Jimmi Simpson was the actor behind Gavin Orsay, the hacktivist on the show who is caught between the FBI and his conscience. He assists the FBI while facing a prison sentence of more years than he could live to serve so he is not left with much of a choice. The show often portrays the theme of money versus political influence, Housh recognized, but his concerns were else where. “…Through Gavin Orsay’s story you can also see the power struggles between journalism, hacktivism, and law enforcement. It’s a space I’ve spent a lot of time in.”


The plot unfolds without even meeting the character. But his personality is clear before introduction. Viewers first witness his paranoia, something the real hacking community is well acquainted with, and bizarre habits demonstrated in his way of reaching out. A journalist, Lucas Goodwin, is delivered a jailbroken tablet which holds a conversation with him, using an animated bird wearing a cauldron for a hat. Housh explained the process of developing such an app would be “unbelievably easy. What was in that scene was not complex for a hacker. That’s a day’s work.” Not only does this show the eccentricities and abilities of the hacker, who goes by Heronymous Bot, but also demonstrate his intelligence. Hieronymus Bosch is the artist who painted the original depiction of this cauldron wearing bird, called Prince of Hell, around the year 1510.Hacktivist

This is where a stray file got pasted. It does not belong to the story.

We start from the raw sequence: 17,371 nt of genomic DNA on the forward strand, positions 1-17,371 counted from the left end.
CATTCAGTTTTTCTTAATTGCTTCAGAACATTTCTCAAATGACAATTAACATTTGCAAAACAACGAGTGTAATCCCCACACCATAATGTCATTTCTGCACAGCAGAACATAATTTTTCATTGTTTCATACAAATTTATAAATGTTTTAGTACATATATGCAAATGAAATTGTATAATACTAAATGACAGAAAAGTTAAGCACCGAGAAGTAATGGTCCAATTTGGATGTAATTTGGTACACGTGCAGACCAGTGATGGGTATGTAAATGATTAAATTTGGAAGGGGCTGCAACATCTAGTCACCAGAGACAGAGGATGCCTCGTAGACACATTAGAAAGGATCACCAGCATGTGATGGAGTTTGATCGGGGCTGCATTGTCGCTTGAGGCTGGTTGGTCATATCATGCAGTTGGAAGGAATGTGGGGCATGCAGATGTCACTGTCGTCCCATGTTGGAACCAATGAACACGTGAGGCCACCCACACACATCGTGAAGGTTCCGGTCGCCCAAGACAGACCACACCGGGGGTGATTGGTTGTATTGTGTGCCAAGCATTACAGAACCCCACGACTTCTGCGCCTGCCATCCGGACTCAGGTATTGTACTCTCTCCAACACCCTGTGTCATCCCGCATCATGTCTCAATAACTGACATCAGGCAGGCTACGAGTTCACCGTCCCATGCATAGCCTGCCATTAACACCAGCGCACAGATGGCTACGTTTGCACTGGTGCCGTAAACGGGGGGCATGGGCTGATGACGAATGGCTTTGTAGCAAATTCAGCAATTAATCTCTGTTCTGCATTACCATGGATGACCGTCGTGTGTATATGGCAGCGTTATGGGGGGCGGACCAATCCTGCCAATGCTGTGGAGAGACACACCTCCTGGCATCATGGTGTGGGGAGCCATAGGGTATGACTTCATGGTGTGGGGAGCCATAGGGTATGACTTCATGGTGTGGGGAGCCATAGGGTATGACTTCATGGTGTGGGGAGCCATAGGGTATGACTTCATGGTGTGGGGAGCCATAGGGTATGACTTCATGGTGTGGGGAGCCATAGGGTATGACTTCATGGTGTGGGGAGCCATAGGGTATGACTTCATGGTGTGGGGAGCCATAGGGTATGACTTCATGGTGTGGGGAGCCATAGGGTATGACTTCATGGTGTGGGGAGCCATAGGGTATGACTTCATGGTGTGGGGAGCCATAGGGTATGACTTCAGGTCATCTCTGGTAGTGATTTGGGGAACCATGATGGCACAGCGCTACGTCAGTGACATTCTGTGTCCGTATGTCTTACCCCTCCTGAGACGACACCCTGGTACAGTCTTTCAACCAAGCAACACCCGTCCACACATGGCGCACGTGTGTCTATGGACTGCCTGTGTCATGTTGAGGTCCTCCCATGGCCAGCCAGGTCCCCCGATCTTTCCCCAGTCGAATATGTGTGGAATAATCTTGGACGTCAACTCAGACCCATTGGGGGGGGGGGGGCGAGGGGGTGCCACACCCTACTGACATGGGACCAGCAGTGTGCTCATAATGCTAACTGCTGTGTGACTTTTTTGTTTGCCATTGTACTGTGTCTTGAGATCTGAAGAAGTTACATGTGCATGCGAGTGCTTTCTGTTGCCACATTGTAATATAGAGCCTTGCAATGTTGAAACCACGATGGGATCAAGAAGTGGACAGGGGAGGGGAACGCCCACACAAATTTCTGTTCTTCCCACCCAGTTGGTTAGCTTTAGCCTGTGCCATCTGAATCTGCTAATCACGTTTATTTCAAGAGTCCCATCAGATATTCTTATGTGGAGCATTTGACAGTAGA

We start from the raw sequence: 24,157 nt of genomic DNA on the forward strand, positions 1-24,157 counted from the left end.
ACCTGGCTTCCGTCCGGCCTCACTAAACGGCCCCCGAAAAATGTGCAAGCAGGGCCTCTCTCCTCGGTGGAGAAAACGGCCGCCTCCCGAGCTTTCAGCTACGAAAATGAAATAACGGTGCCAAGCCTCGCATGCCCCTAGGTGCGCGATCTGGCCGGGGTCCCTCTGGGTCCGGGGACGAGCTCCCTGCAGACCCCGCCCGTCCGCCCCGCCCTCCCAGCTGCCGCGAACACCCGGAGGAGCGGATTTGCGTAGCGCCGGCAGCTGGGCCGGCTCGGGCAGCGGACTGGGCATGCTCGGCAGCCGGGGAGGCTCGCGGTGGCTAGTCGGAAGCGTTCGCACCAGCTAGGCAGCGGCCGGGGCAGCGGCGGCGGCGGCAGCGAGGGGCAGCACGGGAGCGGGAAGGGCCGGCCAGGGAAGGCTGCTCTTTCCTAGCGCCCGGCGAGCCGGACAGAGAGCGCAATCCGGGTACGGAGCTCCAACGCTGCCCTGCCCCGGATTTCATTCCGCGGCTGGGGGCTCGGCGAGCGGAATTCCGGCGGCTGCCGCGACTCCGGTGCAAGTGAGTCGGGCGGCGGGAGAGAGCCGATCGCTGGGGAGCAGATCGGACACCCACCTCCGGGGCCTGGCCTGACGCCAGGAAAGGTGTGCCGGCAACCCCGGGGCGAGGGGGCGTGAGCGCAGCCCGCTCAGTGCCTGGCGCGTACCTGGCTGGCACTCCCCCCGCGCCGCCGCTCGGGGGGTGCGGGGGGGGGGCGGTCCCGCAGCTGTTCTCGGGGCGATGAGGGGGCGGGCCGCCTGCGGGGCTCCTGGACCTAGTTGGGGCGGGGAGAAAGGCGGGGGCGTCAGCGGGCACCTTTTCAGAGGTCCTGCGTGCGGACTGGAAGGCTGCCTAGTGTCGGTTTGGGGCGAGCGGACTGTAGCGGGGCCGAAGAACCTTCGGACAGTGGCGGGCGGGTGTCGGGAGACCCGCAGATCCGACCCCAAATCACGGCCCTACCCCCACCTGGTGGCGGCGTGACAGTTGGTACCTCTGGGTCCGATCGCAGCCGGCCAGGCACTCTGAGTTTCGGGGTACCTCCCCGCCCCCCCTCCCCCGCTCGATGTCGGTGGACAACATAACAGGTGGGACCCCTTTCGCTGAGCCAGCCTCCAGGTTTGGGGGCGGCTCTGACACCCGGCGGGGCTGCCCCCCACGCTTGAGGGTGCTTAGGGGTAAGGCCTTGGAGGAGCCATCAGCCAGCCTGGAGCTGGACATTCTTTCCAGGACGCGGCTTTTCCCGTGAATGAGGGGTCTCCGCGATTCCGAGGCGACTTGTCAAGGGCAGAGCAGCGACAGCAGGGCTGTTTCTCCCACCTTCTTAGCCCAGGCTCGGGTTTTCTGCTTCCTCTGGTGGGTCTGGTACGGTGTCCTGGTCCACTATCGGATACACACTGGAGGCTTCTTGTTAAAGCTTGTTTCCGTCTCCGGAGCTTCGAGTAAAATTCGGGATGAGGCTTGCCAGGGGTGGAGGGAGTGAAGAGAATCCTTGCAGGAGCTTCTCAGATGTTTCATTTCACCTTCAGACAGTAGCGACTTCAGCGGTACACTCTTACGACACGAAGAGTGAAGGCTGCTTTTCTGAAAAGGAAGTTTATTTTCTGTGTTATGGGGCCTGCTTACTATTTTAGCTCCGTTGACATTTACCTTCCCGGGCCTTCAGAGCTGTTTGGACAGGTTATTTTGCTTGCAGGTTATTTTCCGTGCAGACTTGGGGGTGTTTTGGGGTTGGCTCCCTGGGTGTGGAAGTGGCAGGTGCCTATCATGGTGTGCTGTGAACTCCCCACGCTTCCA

Once the hacktivist character was introduced, Housh’s consultation on House of Cards is evident and he discusses the community and how he kept the show realistic. Further fighting the stereotype, Gavin Orsay is stylish and attractive with a minimalist’s taste for decoration. Housh verified that for hackers as talented as Orsay, such an established lifestyle and presentable appearance is the norm. He helped Jimmi Simpson in many ways as the actor developed the character. Simpson said their work together helped him with “putting a face on hacktivism.” They also covered pronunciation with hacker jargon like “white hat” and correct posture like sitting straight and not slouching, both were habits drawn from everyone in the community.

“Gregg impressed upon me that this is not just a hacker.” He said. “This is a movement. That was really clarifying for me.” It is a movement that has good reason for their cultivated paranoia. That was a lesson that Simpson learned when Housh coached him about interacting with a hostile agent from the FBI. Simpson originally had Orsay handling the confrontation without the needed “distrust of authority” as Housh said. “Jimmi went into it playing it less standoffish than he should have been.”